Conferences take debugging. The first time you throw a conference, you’ll find yourself facing problems you never imagined, problems you thought you anticipated and solved, problems you have no idea how to solve. The Indaba organizers thought they had arranged internet connectivity for all attendees – actually, they’d arranged it only for Rhodes staff members. Mark that one as anticipated, but unsolved and intractible. They ordered food for 120 for lunch. Unfortunately, they didn’t anticipate everyone else in their building showing up for lunch. About a third of the attendees (myself included) arrived five minutes after the food arrived and found themselves poking through the ransacked food trays looking for scraps of cheese. But one attendee went out and returned with a sack of hamburgers, the organizers bought a few sandwiches, and everyone got fed, loaves and fishes-style…
The debugging may be getting faster as well. After lunch, the Indaba tried “speed speaking” sessions, in which multiple speakers gave short talks to small audiences. The model proposed – the speakers would stand in the corners of a room, and a pack of listeners move from speaker to speaker. It took only a moment of debugging to realize that moving the speakers was much easier than moving entire audiences. Progress.
A couple of the talks are hard to summarize – one was a self-described rant which can be encapsulated into the talk’s opening statement: “Boy, Highway Africa Sucks Shite from a Big Pipe.” (The speaker evidently felt that the first three Highway Africas had been groups of people talking about issues that they were personally concerned with – journalist to journalist – but that this gathering focused more on PR people, spokespeople and shilling.)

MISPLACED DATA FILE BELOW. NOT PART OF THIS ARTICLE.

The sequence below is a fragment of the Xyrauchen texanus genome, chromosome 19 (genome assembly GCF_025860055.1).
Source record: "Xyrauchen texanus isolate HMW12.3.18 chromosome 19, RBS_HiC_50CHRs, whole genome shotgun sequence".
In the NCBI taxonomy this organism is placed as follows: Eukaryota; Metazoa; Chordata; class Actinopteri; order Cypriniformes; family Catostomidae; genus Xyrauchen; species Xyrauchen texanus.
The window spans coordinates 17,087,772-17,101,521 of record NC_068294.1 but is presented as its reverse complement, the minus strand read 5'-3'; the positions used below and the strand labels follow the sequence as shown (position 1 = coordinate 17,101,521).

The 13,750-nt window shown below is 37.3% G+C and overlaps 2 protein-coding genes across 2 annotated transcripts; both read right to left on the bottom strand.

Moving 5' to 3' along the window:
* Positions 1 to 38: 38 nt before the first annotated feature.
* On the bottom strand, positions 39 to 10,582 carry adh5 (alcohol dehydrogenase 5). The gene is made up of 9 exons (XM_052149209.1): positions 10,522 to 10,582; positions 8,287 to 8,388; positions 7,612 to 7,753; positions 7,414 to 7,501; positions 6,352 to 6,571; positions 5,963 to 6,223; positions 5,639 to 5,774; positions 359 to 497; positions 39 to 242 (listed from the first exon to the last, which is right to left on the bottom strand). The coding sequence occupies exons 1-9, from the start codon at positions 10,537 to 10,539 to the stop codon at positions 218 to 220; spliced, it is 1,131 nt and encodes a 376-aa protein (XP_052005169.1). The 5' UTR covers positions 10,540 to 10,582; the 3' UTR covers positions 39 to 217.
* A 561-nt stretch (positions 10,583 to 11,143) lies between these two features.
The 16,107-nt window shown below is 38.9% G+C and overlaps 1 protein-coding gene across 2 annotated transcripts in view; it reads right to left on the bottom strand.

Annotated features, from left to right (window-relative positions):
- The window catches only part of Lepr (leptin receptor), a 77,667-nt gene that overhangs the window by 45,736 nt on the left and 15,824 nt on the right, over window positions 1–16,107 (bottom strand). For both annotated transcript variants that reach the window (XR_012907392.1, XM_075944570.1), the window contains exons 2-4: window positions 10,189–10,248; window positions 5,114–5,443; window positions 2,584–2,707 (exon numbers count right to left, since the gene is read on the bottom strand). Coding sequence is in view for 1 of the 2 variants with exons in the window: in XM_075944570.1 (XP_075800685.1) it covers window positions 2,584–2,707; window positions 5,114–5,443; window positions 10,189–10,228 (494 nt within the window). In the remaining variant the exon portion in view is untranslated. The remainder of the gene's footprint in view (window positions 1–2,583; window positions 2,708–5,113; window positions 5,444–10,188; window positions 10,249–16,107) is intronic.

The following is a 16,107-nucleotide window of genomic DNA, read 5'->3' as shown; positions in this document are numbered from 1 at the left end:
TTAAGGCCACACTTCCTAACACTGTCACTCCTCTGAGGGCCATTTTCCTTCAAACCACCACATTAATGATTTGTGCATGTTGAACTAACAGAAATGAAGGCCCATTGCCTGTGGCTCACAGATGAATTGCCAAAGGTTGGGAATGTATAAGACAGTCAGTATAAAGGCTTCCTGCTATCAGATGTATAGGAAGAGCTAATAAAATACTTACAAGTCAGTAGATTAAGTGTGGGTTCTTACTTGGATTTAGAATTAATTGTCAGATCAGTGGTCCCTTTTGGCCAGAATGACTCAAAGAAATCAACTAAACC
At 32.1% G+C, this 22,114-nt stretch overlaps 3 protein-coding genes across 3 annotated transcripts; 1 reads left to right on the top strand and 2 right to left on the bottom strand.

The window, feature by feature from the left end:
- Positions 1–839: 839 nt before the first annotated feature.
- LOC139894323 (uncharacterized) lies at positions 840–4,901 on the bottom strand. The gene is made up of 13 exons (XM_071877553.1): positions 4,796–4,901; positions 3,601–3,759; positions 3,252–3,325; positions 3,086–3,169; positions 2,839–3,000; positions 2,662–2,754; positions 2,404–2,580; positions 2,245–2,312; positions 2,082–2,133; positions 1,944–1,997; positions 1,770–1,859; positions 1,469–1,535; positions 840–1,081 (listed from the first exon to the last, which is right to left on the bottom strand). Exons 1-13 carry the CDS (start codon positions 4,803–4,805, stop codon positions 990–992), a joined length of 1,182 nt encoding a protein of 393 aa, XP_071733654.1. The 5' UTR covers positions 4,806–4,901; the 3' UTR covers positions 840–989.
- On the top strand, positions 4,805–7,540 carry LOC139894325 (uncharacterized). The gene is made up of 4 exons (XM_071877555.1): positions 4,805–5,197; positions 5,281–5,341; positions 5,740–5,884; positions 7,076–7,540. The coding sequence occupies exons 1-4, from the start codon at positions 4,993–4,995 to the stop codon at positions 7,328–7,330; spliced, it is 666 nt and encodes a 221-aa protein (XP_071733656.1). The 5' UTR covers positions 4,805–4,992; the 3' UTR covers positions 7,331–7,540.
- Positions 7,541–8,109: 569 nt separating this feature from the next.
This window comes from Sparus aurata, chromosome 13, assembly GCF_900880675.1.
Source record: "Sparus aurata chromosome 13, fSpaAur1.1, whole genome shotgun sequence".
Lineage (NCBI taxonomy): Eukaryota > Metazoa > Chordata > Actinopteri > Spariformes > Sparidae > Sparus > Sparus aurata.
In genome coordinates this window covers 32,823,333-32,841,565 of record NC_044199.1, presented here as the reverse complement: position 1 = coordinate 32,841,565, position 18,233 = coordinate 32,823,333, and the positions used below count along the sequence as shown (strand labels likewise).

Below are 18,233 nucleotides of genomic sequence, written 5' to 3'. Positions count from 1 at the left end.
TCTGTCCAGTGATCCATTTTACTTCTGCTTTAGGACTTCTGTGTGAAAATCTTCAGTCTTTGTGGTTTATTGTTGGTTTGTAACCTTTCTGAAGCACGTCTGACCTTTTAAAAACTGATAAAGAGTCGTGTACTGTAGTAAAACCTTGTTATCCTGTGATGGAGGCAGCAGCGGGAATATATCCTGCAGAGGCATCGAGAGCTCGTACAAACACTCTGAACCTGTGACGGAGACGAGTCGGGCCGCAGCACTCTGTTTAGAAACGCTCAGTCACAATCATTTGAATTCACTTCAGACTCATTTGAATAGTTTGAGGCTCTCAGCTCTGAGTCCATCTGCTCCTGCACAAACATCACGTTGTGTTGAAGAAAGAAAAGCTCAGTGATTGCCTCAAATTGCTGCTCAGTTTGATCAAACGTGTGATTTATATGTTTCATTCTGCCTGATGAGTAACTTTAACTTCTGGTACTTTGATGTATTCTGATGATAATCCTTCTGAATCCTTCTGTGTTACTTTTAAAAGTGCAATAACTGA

Ian Gilfillan used his time to point to the existence of Wikipedia in languages other English, “potentially in every language spoken and written.” He’s active on the Afrikaans wikipedia, which has six thousand entries, but points out that other South African wikipedias have just gotten started, like the Xhosa, which has 20 articles.
He points out that different languages can have very different communities on Wikipedia. He characterized the culture of the English wikipedia as “quite American”, which he suggests means there’s a good deal of “cut and thrust”, delete wars and online arguments. The Japanese wikipedia, by contrast, tends to be more polite and careful, involving more discussion before changes are made.
Limo, the author of brilliant Kenyan banking blog, Bankelele, talks a bit about his work. He works in the Kenyan banking sector and uses his inside knowledge to help unpack financial information for Kenyans at home and abroad. Kenyans often wonder whether there are any jobs for them if they choose to come home – Limo posts a job every week that expatriate Kenyans can apply for via email. He spends much of his time focusing on stock issues and shares advice, attending general meetings of companies and offering his insights on what shares might be worth investing. It’s not a surprise that the blog is quite popular – about 800 visitors a day. It hasn’t been too easy to monetize it so far – Limo tells us he tried Google Ads and made $300, but was then removed from the program for alleged “click fraud” – now he’s looking for local sponsors, and using the blog to catapult him to financial writing assignments.
(We’re lucky to have so many smart Kenyans here. I also had the privlege of meeting Daudi Were, the mastermind of Kenya Unlimited. It’s really a privlege to meet some of these folks I’ve admired for so long…)